1. Start Small to Scale Up A colleague of mine about to start an early music group asked me recently if he should become a non-profit right away. Many might say yes, but I said no. Filing out 501(c)3 paperwork requires you to define the personality of your ensemble before you begin, to focus on cultivating a limited amount of relationships, and leaves little room for growth in the protean stages of work. The truth is that you are going to be a completely different entity in five years: your personnel may change, your repertoire will solidify, and your connections will broaden. Attach yourself in the embryonic stages to an umbrella organization, spend time growing, and amass a body of repertoire that will gain you experience. Play everywhere, and document everything. Use this crucial time to build your email list, and to do everything that you possibly can without paying for it. Once you have something to show for yourself, dust off the non-profit paperwork, and you’ll find that you’re in a much better position than you were previously to attract superior board members.
2. Don’t Compare Yourself with Others “Only when you make art that isn’t for everyone, do you have a chance to truly connect with someone.” -Seth Godin, The Icarus Deception.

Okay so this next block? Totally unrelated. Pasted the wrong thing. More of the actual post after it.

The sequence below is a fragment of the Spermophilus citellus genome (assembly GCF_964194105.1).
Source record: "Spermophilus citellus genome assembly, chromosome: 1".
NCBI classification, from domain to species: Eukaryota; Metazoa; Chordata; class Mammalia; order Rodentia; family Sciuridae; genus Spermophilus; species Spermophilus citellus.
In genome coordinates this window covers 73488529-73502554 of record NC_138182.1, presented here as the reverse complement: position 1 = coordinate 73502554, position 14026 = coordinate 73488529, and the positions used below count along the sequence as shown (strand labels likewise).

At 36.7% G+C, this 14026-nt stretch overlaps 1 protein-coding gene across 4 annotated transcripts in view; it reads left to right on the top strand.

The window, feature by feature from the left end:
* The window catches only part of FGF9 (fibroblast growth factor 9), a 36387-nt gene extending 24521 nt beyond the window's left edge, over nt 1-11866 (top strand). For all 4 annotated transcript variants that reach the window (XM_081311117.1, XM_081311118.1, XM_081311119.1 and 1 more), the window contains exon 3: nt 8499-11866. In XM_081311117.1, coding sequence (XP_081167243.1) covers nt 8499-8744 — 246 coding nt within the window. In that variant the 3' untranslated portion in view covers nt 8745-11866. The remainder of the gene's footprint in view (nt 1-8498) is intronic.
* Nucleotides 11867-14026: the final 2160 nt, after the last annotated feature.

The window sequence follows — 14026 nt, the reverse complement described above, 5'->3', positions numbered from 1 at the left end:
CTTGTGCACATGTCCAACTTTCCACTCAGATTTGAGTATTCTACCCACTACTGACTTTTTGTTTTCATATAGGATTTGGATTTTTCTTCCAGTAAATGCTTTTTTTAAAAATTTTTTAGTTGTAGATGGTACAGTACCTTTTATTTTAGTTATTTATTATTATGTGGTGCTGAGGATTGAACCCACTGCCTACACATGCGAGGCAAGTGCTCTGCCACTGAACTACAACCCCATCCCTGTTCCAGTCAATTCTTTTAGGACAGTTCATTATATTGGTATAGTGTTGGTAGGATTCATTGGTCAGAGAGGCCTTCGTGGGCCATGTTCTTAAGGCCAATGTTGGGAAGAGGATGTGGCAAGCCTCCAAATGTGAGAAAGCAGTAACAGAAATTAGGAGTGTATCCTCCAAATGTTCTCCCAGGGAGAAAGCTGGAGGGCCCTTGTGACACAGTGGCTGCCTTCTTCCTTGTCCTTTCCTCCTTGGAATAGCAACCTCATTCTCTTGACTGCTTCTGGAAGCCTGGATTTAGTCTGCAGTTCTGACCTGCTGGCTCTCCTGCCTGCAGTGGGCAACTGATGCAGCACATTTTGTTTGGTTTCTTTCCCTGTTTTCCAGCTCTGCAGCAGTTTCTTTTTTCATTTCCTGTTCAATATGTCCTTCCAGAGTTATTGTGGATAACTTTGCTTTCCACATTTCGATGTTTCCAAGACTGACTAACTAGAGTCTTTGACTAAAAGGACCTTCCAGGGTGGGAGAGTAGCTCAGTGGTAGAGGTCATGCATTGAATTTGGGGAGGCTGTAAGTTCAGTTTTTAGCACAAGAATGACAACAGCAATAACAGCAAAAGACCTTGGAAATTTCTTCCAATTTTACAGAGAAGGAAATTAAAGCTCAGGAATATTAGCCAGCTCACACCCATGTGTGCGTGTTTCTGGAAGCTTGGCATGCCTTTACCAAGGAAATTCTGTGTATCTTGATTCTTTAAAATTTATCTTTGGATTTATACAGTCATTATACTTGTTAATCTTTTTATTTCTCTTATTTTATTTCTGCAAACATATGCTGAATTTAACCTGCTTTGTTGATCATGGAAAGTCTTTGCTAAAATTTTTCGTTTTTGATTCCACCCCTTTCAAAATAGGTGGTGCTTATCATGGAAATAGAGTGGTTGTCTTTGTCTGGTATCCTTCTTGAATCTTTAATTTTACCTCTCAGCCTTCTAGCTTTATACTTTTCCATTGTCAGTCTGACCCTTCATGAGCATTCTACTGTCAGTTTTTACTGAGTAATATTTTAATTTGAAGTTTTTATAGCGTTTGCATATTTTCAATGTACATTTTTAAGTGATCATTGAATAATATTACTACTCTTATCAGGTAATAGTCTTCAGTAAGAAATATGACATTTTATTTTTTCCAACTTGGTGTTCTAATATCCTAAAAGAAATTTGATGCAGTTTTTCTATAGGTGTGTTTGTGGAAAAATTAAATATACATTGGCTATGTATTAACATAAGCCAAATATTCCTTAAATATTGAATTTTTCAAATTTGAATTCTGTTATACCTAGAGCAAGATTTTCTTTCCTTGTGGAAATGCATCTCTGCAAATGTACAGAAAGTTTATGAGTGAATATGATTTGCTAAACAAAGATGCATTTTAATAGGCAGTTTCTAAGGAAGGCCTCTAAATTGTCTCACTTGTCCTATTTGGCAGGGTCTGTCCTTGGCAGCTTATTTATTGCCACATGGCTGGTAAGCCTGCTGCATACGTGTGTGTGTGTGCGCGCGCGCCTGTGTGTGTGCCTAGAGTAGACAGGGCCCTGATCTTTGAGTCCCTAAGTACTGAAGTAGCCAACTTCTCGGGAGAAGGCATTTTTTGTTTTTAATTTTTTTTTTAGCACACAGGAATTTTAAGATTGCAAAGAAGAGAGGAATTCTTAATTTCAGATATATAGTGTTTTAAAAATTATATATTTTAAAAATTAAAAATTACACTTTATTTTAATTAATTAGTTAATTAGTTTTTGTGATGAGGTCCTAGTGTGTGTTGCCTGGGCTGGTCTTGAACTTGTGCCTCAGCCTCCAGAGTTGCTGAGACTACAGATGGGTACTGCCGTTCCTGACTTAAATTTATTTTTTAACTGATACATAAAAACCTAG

Every ensemble expresses itself in different ways, even in HP, where it would seem we all share similar values and goals. Some concertize all the time, and never record. Some record right away and never play concerts. And so on. The point is, it doesn’t really matter what direction you take, so long as you are making work of the highest caliber and connecting to the people who value it the most. Contrary to popular belief, direct competition actually inhibits growth and success, and this is true whether you are selling car insurance or chamber music. Under the laws of perfect competition, all products get competed away if clones wrestle for the same market, because resources divide evenly and grow scarce. Pure creativity, however, will always find its own audience and will always trump competition. So be yourself. Focus on what you can bring to the world that no one else can, then birth it into existence. Your ideas, by nature of their inevitable individuality, will scale.